July 27, 2017
Try a Little Patience: Guidelines for Leaders

During a road trip this weekend, I let my daughters play DJ in the car, mostly because I was curious what they’d come up.  Minus my awkward date, their choices brought me back to my eighth grade dance. Toto, Foreigner and Journey all made their cut.  They would make it through the chorus, and then be quick to move to the next song. When they got to one of my favorite bands, Guns N’ Roses, they tried to skip over the classic  Patience.” I didn’t let them.  Rather than kickback and enjoy the song, my mind started racing. Ironically, I don’t have a ton of patience, I realized...and apparently, neither do my kids.

Our world has evolved since I was a kid. Everything is so accessible these days, patience is rarely required. I need something for my home? My kids need something for school? My dog needs a new leash? Go online, order, and watch it show up almost immediately. Post a picture on Instagram, and achieve ego gratification watching the number of “likes” that quickly rack up. The same behaviors of wanting immediacy translate to the workplace too. And that's not always such a great thing. While technological advances and operational efficiencies are amazing things, we are at the same time creating a world where requiring patience is more and more difficult to ask of people.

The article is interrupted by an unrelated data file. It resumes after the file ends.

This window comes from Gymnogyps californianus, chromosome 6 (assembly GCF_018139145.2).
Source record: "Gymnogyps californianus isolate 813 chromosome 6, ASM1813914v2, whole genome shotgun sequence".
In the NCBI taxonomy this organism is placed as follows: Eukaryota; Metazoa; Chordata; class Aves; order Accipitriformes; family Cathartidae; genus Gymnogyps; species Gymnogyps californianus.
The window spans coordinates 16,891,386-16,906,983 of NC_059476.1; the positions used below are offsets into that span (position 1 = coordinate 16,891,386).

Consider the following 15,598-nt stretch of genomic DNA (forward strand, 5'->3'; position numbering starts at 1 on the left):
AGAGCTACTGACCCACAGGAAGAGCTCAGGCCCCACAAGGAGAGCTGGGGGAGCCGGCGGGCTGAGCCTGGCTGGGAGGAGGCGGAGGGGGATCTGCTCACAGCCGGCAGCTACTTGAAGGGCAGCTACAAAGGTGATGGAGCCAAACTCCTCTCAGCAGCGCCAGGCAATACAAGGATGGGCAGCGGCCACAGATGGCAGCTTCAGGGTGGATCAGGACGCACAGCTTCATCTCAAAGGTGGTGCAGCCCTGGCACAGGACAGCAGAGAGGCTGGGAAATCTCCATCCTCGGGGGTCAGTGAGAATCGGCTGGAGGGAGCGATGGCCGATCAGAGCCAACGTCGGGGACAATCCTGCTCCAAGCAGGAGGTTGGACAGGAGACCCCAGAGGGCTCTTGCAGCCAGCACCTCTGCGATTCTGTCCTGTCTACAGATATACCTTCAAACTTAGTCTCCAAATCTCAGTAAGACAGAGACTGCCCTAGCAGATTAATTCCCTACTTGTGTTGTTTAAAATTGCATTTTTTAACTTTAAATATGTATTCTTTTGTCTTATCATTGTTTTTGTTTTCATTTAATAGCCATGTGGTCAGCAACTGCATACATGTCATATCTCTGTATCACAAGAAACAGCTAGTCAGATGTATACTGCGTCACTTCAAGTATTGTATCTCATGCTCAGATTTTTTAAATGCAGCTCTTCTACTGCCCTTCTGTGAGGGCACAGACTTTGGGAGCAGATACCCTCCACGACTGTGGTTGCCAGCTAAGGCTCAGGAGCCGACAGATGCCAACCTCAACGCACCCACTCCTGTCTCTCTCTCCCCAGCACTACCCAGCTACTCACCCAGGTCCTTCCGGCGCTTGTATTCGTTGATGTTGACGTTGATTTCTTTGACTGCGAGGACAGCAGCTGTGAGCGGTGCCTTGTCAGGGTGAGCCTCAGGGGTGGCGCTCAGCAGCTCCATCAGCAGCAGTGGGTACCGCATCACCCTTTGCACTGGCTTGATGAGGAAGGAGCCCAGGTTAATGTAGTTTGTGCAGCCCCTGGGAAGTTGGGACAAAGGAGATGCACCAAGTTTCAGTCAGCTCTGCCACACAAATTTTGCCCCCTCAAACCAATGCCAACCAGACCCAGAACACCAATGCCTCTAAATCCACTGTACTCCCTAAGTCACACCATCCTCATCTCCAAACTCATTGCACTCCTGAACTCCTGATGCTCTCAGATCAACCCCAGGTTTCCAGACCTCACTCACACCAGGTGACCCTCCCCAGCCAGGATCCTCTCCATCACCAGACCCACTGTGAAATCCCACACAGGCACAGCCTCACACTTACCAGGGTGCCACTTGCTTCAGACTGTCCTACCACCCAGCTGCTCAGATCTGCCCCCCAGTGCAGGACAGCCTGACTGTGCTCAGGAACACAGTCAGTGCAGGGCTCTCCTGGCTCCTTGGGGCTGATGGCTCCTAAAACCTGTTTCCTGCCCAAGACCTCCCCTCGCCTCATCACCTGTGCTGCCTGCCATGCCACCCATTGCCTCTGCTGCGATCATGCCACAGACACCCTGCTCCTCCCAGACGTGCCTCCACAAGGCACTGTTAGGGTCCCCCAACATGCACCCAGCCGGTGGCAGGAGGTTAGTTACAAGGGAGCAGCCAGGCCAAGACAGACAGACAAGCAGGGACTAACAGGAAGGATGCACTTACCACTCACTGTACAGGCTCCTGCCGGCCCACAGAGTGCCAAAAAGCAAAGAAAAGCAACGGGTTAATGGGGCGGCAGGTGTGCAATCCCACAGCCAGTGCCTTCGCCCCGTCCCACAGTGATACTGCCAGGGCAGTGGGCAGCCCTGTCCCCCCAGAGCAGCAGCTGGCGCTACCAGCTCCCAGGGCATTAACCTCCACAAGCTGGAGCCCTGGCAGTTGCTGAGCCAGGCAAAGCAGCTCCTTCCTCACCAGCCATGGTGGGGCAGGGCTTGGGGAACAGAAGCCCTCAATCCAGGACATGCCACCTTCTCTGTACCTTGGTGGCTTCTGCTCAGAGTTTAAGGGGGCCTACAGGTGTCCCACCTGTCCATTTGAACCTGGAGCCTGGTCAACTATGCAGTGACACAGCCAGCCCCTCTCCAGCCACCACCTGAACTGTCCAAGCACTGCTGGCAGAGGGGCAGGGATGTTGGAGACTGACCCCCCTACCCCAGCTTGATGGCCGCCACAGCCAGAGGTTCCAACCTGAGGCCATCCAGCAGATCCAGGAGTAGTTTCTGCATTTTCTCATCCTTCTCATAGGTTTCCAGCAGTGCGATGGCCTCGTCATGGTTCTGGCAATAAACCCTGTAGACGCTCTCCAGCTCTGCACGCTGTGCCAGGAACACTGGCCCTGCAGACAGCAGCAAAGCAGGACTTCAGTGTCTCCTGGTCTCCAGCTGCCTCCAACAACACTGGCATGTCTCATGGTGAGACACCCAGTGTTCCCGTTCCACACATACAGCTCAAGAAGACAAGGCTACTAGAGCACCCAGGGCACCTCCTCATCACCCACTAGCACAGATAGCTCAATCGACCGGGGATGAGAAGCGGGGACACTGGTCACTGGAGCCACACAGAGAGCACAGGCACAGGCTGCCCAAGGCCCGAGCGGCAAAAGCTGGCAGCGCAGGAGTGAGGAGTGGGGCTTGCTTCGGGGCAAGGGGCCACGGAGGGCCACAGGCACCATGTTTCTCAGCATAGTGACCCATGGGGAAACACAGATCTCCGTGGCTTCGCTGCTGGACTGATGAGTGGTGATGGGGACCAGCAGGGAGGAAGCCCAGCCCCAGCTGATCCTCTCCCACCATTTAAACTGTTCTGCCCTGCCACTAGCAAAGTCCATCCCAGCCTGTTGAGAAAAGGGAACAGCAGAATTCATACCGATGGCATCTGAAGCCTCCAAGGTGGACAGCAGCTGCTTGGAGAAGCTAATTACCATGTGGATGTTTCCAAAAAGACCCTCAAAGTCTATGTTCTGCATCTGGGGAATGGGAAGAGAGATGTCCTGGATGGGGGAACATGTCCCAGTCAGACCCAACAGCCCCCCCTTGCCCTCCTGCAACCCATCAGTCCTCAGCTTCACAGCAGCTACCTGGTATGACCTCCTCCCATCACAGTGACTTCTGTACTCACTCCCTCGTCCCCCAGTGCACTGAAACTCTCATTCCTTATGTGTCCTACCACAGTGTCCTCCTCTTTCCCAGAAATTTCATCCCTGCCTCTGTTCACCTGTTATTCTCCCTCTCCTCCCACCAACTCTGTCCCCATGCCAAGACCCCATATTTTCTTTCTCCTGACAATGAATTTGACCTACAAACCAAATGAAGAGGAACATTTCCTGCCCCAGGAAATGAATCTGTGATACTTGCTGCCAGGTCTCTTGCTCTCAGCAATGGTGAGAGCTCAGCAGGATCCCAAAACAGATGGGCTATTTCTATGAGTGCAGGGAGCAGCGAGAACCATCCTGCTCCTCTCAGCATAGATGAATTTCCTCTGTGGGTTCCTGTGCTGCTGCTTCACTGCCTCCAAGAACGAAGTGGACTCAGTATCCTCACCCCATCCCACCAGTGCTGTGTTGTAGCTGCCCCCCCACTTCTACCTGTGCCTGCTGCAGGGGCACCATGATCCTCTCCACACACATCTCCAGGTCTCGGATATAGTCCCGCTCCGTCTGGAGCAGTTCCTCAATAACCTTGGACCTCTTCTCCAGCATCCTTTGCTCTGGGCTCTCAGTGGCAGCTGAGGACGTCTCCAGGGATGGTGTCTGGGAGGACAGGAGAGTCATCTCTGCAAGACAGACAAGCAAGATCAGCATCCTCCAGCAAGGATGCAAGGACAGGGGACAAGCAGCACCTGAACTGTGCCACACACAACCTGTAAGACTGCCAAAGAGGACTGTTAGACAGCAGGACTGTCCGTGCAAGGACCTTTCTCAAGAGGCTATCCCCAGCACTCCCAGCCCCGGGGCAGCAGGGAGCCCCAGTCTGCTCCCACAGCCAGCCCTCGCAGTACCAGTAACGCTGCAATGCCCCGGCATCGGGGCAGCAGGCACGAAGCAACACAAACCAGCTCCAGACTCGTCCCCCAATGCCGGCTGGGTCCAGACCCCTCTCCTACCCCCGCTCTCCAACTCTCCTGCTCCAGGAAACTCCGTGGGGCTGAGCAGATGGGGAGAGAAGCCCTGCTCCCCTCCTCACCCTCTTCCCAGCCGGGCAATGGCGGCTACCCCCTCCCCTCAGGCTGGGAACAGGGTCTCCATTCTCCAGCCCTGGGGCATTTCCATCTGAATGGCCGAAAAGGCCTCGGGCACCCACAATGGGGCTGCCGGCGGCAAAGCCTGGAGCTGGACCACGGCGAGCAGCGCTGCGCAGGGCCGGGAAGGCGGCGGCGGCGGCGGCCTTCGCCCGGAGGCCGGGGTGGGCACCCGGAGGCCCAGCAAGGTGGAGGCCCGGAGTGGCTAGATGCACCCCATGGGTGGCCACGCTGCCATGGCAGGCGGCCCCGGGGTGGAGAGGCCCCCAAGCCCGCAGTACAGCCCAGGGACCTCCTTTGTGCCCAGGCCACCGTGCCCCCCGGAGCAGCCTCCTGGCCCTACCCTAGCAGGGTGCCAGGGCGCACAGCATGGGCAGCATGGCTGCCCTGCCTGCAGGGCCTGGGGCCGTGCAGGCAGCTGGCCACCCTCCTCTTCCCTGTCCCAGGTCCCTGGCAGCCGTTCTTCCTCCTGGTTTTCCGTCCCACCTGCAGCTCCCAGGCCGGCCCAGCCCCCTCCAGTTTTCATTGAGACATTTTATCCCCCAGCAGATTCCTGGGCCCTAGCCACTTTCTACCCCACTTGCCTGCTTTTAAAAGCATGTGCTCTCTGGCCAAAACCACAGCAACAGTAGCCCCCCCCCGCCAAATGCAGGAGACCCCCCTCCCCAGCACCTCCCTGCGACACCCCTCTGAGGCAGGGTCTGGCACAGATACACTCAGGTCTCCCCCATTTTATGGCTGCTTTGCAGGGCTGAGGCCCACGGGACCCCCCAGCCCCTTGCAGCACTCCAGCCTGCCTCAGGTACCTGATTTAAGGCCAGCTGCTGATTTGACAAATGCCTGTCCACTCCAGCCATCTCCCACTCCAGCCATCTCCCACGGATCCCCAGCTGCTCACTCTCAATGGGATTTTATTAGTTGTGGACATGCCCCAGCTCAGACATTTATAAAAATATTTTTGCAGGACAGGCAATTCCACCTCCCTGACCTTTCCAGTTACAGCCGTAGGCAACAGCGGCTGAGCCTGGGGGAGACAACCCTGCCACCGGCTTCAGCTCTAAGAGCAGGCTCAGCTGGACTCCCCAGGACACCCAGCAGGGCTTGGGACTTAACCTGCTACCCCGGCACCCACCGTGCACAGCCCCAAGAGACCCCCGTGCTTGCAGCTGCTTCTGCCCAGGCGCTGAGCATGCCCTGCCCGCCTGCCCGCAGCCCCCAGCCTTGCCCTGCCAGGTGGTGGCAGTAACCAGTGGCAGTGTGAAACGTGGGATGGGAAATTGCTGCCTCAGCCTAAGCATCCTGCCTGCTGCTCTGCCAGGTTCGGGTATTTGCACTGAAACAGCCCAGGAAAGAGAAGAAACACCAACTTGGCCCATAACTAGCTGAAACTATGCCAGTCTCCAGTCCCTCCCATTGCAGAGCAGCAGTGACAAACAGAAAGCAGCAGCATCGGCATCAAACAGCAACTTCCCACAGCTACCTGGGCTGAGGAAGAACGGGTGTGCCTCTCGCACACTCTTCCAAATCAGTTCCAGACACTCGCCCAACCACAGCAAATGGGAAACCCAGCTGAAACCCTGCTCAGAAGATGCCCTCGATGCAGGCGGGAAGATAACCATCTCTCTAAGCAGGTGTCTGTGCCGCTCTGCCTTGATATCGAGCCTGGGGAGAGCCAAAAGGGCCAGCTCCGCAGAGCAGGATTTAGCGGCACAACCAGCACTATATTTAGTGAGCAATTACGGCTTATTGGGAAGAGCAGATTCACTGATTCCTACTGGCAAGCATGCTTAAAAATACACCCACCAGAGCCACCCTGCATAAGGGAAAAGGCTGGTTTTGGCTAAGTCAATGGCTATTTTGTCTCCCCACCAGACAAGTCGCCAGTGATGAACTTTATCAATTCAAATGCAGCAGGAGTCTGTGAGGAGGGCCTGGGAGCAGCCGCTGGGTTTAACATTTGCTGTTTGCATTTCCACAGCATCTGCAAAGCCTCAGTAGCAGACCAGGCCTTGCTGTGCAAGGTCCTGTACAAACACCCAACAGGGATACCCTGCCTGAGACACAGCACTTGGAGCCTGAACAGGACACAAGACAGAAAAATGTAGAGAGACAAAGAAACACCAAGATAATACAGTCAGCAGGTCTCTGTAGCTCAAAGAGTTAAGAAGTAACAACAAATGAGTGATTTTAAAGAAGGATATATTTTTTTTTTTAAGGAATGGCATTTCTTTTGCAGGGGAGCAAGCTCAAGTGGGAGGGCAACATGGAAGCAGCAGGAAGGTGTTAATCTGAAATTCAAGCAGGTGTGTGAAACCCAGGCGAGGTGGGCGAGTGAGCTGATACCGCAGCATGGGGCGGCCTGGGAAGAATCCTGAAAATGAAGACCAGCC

Of course, many of us in business are feeling the pressure.  We want to achieve maximum impact. We want to create high performing teams that will lead us to those results.  We want our people to come to work motivated, inspired, and ready to take on the world. And we want it NOW. And while every leader understands it takes time to build the foundation before you can produce the “wow,” ensuring your team members understand that challenging balance dynamic can be downright rough.

Strong leaders drive to results, while simultaneously attempting to create growth opportunities for their people. In doing so, there is judgment applied what skills and capabilities are required, while taking note of who is ready to step up and take on a new challenge. In the age of business where leaders are just as impatient as their team members, here are a few points to consider in favor of taking a pause before plowing ahead.